We've been called "Mr. Moms" and "Soccer Dads." Heck, on the days my wife works, I tool around in a minivan, driving a carpool and fetching kids from extracurriculars--all while trying to earn my keep.

Truth be told (as if I have to explain myself to anyone--least of all those of you who really do understand this gig), you've got the wrong man. For the sake of work-at-home men and fathers everywhere, I'm here to set the record straight. We work at home because we want to. Sure, maybe we were once jetsam ditched by corporate America. Or maybe, like myself, we didn't like corporate life all that much and figured we could do it better on our own.

So here we are, raising our kids, taking control of our lives, and striving like the rest of our country's workers to earn a paycheck and make ends meet. It may not be glamorous. There's no water cooler to gossip around or annoying boss to commiserate about. And sure, we take chiding from others. But when my kids come home from school or my wife returns from work, I'm there to greet them.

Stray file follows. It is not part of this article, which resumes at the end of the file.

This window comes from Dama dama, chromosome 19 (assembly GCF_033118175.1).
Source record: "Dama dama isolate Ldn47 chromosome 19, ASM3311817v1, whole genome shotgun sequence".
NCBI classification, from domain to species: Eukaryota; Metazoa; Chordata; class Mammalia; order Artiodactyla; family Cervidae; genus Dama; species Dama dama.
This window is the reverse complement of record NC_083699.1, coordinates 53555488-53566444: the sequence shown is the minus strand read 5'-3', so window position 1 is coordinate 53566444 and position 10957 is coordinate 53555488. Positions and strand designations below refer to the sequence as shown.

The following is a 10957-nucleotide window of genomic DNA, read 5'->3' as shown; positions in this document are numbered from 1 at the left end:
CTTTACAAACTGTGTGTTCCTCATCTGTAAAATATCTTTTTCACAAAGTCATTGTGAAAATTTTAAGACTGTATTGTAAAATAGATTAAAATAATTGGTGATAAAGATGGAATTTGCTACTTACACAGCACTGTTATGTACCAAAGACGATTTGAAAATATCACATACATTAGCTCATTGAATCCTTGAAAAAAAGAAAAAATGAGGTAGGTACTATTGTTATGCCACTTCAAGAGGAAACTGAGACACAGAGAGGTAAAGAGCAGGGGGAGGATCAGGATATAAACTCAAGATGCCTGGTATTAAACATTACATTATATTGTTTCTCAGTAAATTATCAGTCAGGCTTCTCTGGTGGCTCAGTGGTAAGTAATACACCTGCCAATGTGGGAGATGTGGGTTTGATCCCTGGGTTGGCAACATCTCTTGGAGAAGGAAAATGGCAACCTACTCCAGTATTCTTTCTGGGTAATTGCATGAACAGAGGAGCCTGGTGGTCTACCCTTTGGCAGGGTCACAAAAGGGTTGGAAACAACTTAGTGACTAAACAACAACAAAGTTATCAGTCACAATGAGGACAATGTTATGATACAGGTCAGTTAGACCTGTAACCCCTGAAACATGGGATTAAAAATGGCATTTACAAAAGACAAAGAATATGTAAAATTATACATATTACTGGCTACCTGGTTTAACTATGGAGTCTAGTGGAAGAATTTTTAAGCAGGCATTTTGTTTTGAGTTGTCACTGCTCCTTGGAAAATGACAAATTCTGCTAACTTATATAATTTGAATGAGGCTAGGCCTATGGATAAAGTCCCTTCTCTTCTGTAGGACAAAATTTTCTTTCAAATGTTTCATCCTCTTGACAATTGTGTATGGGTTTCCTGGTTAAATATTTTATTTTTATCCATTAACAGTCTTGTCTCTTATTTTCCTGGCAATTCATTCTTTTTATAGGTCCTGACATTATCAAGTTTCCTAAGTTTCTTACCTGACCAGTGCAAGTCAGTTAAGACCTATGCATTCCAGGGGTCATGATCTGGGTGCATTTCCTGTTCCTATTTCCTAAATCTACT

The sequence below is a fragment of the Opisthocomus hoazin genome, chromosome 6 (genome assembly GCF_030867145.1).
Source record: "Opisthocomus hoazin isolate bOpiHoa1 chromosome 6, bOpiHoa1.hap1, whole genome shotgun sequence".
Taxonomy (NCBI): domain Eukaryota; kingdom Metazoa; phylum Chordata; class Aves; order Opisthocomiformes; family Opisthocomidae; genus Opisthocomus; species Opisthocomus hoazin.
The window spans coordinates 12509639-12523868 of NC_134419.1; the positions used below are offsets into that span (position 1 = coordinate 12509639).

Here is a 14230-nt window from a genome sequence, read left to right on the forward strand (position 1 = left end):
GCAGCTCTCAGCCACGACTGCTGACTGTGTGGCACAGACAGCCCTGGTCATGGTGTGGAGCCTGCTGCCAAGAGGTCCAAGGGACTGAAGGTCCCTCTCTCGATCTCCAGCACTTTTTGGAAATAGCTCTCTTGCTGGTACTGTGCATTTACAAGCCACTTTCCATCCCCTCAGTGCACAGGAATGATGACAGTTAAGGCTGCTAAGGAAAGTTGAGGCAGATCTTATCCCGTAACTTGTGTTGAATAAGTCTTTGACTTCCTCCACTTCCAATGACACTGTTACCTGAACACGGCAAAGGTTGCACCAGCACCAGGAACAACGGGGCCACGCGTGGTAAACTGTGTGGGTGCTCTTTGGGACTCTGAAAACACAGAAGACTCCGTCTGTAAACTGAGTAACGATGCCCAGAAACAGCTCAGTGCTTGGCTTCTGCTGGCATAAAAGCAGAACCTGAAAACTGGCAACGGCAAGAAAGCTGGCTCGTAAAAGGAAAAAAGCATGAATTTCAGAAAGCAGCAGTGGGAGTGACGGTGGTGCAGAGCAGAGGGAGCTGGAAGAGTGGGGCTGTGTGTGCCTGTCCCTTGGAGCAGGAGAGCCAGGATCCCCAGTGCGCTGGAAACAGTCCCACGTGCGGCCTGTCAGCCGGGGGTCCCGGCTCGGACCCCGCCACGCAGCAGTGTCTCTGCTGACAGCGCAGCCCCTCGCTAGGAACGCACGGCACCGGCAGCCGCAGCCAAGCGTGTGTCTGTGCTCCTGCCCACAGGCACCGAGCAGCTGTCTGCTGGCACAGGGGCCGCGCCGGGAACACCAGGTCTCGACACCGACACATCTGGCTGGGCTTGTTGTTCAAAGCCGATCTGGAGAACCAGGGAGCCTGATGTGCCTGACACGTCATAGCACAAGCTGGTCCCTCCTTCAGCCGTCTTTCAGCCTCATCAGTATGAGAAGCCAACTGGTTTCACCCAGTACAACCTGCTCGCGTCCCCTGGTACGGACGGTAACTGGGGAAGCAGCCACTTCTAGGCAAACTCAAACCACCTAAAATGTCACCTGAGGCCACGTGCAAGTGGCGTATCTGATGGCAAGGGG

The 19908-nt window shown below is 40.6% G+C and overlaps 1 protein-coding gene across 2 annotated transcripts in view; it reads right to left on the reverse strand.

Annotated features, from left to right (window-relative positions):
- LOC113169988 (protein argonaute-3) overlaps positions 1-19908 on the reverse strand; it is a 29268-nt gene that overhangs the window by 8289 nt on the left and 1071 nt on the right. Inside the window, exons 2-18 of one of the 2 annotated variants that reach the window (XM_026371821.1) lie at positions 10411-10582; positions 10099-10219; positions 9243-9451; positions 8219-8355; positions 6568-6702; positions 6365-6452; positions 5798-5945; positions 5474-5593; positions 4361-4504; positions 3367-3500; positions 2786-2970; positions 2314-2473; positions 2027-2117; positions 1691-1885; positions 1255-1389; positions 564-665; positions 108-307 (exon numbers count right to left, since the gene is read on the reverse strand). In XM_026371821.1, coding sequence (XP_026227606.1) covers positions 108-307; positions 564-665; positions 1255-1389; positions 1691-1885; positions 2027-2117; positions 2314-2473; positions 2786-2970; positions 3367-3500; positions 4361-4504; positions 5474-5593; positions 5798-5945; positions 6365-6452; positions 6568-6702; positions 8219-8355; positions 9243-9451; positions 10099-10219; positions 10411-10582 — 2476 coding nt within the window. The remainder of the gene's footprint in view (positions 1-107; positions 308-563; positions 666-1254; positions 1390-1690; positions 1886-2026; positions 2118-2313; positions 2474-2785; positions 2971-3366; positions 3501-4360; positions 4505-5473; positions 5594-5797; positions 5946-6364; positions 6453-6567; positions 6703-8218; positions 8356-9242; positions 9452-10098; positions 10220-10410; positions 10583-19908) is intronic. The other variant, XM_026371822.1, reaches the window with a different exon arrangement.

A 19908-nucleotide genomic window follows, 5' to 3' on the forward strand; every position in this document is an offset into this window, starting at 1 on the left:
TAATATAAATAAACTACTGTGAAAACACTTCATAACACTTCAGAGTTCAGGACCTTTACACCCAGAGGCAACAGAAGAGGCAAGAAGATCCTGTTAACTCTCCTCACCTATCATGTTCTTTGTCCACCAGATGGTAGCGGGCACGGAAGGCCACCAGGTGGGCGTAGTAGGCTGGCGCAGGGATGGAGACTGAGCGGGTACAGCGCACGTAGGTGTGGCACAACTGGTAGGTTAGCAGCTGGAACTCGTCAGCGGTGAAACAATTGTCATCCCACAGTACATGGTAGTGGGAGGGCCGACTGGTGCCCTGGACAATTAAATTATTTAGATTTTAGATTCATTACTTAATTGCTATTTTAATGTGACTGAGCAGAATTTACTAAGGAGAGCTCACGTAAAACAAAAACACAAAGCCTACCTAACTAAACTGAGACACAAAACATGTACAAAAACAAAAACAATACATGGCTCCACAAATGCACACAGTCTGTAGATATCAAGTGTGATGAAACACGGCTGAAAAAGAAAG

Referring to my 10 years working from spare bedrooms in our various homes, a friend recently called me a "pioneer" on the work-at-home frontier. Maybe so. If that's the case, then I guess pioneers have to endure some arrows to settle the land.

But no one said anything about Lewis and Clark taming the West in a Dodge Caravan.

Home Office Towns

Metro areas in which the greatest number of people devoted a room or area of their home to work in 1997:

  • San Jose, CA
  • Santa Cruz-Watsonville, CA
  • Orange County, CA
  • Ventura, CA
  • San Francisco, CA
  • Oakland, CA
  • Boulder-Longmont, CO
  • Washington, DC
  • Middlesex-Somerset-Hunterdon, NJ
  • Santa Rosa, CA

Source: National Decision Systems, Mediamark Research Inc.

Contact Sources

The Amberfield Collection, (800) 765-4888, fax: (888) 273-8644

California Public Utilities Commission, (800) 253-0500

National Small Business United, (800) 345-NSBU, http://www.nsbu.org

U.S. Postal Service, http://www.usps.com

Ron Webb, (219) 359-4008, rwebb@huntington.edu